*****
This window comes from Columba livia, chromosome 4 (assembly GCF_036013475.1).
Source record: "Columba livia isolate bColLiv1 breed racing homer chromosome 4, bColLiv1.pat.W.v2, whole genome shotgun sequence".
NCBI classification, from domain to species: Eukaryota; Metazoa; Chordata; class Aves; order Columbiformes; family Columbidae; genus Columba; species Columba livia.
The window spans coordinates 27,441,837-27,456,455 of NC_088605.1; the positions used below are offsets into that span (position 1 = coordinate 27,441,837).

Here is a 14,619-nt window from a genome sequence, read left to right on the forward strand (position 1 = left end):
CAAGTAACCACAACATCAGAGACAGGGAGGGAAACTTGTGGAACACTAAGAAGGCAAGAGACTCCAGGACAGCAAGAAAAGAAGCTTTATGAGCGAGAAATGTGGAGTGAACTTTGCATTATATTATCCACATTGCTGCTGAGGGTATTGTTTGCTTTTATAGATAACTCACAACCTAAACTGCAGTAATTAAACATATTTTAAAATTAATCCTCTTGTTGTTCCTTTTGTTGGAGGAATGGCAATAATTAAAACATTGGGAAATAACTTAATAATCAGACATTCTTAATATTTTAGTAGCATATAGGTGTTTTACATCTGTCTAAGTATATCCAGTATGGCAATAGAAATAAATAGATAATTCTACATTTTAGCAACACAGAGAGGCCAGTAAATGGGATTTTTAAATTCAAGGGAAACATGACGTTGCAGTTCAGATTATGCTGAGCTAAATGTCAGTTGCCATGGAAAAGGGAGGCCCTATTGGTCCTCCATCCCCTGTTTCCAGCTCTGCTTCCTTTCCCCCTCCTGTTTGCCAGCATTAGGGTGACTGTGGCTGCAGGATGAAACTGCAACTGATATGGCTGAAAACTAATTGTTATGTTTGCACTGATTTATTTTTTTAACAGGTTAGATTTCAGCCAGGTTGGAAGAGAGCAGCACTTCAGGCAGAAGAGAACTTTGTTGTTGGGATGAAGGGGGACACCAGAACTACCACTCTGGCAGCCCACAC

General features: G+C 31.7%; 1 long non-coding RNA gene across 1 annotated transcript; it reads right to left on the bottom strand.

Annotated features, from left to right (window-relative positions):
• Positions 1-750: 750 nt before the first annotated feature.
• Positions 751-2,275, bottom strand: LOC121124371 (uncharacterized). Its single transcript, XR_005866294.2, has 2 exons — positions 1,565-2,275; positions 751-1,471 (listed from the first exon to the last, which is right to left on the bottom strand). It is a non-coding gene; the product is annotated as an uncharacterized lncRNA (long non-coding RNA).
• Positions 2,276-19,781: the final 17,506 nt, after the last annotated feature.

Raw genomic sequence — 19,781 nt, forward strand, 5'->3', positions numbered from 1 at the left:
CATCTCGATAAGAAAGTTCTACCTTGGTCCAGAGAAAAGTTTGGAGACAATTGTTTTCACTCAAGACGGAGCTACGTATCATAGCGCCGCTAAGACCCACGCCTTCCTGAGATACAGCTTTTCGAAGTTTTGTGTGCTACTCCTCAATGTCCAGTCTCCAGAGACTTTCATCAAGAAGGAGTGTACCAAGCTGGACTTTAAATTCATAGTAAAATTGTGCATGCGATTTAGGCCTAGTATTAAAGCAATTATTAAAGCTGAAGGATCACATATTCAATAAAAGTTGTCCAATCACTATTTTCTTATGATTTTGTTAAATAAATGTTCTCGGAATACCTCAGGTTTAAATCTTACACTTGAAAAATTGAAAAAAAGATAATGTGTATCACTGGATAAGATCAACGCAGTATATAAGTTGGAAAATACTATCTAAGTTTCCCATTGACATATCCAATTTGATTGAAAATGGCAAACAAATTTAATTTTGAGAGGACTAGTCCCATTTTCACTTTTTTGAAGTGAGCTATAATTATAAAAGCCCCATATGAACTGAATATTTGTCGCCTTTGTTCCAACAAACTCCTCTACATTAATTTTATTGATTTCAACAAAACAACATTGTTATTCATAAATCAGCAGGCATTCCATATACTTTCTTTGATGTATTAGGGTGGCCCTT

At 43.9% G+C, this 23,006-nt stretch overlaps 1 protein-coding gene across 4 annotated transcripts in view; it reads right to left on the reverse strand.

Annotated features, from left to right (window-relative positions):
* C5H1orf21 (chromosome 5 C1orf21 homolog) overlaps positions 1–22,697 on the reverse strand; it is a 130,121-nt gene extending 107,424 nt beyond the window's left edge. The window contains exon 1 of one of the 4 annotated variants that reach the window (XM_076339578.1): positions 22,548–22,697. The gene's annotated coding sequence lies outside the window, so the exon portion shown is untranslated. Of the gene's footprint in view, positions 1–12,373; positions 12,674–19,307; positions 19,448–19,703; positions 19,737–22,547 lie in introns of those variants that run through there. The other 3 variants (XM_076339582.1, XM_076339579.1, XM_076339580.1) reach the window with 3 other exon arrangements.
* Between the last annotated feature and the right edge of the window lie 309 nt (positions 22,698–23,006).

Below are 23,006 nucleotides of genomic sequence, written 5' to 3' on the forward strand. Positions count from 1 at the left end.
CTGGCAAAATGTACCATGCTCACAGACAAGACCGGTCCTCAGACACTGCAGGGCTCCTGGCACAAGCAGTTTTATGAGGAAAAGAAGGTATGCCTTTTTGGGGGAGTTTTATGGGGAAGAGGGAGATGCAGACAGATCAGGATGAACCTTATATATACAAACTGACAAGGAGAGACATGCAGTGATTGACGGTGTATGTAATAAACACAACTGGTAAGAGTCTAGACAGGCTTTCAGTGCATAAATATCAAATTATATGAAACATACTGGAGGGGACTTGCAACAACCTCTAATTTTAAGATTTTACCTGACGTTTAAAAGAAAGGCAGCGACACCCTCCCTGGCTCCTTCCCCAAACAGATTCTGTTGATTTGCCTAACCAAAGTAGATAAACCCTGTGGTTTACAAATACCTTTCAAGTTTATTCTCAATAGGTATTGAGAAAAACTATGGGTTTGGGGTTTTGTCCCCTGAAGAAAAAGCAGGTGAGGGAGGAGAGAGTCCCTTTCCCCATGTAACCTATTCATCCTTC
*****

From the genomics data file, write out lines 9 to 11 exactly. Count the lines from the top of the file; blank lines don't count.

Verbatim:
• Positions 1-750: 750 nt before the first annotated feature.
• Positions 751-2,275, bottom strand: LOC121124371 (uncharacterized). Its single transcript, XR_005866294.2, has 2 exons — positions 1,565-2,275; positions 751-1,471 (listed from the first exon to the last, which is right to left on the bottom strand). It is a non-coding gene; the product is annotated as an uncharacterized lncRNA (long non-coding RNA).
• Positions 2,276-19,781: the final 17,506 nt, after the last annotated feature.